ThirdEye Labs is a London-based tech startup and one of the many groundbreaking companies we invest in through Octopus Ventures. Using super-smart AI-powered software, ThirdEye helps retailers drastically reduce shoplifting without needing to continuously monitor CCTV cameras. We spoke to co-founder Raz Ghafoor about the highs and lows of being an entrepreneur, as well the way his company is evolving to help retailers in the wake of the pandemic.
Tell us a bit about what ThirdEye does…
We created software that essentially watches CCTV cameras for you, helping large retailers such as Sainsbury’s spot shoplifters. It’s a really clever, AI-based system that understands when someone’s shoplifting and, in real-time, alerts a security guard.
Sounds impressive! How does the tech work then?
Time to give away the company secrets. Essentially, we’ve trained the AI model to pick up ‘stealing behaviour’ – things like not scanning an item at a self-service checkout or concealing an item. It was painstaking work, gathering thousands and thousands of images of people stealing from shops, and teaching the software to recognise these behaviours.
How did you come up with the idea?
As part of my engineering degree, I learnt a lot about machine learning. My co-founder and I both realised this technology was going to change the world and we wanted to be part of it. Neither of us knew much about retail specifically, but we just knew this technology could have a big impact on the industry. So, we set ourselves the really big goal of detecting crime on CCTV cameras. We talked to a lot of people and got some traction from large retailers and realised if we didn’t do it now, someone else would.
Is ThirdEye purely used to reduce crime?
We started out thinking solely about reducing shoplifting, but we soon realised the technology helps out in other ways too, such as alerting the store that a queue is forming or that stock is running low. With COVID-19, we’re looking at ways the technology can help monitor social distancing in store. Hopefully, our software will be able to take the guesswork out so that shops can optimise the number of customers allowed in while still being safe and reducing queues for customers at the same time.
How effective is the software?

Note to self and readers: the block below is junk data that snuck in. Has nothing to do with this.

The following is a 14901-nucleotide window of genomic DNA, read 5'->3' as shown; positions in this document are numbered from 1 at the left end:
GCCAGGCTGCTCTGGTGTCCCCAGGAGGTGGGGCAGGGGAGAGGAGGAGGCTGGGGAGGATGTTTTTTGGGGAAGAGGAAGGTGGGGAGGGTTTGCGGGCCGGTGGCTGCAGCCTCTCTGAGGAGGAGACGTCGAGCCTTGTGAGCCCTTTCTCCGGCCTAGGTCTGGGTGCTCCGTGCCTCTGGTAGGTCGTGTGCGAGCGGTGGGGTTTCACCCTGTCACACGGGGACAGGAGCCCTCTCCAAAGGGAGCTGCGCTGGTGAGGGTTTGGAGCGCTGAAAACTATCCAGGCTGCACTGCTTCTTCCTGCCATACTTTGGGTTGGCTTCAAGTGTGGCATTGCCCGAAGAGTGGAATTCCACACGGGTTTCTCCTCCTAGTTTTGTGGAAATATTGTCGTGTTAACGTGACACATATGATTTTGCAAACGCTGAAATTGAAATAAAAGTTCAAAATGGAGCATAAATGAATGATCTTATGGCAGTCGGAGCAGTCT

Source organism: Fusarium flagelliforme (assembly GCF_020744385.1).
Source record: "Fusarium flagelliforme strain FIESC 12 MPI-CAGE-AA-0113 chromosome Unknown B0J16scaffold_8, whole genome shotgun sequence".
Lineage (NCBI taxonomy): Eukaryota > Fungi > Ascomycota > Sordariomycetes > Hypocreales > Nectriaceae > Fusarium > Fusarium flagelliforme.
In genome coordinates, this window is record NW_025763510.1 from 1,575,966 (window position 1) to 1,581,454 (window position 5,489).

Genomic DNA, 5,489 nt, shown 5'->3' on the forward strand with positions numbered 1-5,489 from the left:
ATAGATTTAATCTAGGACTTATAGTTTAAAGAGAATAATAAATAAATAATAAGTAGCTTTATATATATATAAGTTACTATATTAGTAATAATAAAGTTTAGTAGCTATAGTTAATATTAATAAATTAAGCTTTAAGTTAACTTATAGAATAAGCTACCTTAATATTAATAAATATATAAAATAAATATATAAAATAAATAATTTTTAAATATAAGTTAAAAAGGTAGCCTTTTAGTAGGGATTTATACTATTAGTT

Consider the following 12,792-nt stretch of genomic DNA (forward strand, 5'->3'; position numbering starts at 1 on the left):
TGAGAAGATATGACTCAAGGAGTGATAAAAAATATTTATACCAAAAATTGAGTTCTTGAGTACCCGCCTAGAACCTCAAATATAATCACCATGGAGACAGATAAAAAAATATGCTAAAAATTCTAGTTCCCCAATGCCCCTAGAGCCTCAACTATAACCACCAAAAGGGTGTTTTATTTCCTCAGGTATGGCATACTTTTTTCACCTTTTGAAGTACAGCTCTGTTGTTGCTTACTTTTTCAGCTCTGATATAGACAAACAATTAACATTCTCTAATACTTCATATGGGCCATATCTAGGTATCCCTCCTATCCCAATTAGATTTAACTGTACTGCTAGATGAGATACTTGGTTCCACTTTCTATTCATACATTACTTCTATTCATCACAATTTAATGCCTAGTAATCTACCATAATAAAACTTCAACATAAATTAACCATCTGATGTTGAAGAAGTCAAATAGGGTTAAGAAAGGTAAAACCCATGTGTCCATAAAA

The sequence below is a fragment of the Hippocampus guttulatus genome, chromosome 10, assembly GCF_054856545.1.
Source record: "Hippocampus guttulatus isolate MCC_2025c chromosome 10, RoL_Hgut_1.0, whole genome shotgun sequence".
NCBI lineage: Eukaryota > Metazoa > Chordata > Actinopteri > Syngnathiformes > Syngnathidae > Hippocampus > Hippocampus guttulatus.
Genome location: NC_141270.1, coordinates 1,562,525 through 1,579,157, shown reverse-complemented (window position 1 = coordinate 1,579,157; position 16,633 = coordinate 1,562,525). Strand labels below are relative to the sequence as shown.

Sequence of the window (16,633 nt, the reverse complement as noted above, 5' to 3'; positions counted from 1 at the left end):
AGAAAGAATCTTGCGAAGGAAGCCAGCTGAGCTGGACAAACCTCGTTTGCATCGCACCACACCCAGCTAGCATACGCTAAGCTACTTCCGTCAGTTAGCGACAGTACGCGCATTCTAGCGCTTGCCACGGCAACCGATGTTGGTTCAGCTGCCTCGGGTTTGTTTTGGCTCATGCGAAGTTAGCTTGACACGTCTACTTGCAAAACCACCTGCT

ThirdEye helps reduce theft by 50%. We hear a lot of stories from customers about how the software makes a huge difference in stopping thieves. One big store near Birmingham caught a thief stealing a whole trolley full of goods that were worth thousands. There was even a security guard who received an alert while on the toilet, who managed to dash out and stop a thief from stealing £400 worth of products!
It’s such a brilliant idea – why hasn’t anyone done this before?
When we started four years ago, the technology was so fresh it barely existed. Luckily, we got enough funding to keep going in the early days while we built the software, but it just wasn’t scalable or profitable. It’s only this year that we’ve got to a point where the software is accurate and lightweight enough that it can generate decent returns for stores signing up.
What have been the big challenges you’ve come up against as an entrepreneur?
Raising capital was a big one. I’d only been out of uni for a few months and had only had one job, then suddenly I had to persuade people to believe in me. But when we did get investment, it felt great.
How essential is investment to your business model?
The first few years would have been totally impossible without it. Without capital, companies like ours could only ever be started by really rich people, which is how it was a hundred years ago. I found working with Octopus Ventures particularly refreshing because of how diverse the team is, rather than just being made up of lots of people who all come from a similar background.
What kind of reaction do you get from investors when you show them what ThirdEye does?
In the early days, the technology was so new that there was a lot of jaw-dropping and investors were pretty overwhelmed. But now there’s a lot more awareness of machine learning and investors are convinced that this is going to change the world – it’s just about which applications they believe in the most.
Have there been any real lows along the way?
My co-founder decided to leave after the first round of funding, which was a blow. That was before we had the software up and running so we didn’t have any actual customers yet. At that point, my confidence took a knock. Everything was suggesting it might be time to stop. I took a step back and asked myself, “If I had previously been given the opportunity to be in the position I am today, would I take it?” The answer was absolutely yes, and I’m so glad we carried on.
How big is your team now?
We’ve got twenty people, several of whom have been with us since the beginning. It’s a good feeling to share the journey with them. I know that many of the team could easily get jobs with big tech companies, but they really believe in ThirdEye.
What advice would you give to people who’d like to start their own business?
Prepare for the long haul. Things always take much longer and are much harder than you expect. You need to go in with the mindset of, “I believe in this so much that I’m going to do this for the next five years.” The early days are all about making people believe in what you do, so you’ve got to really, really have faith in what you’re doing.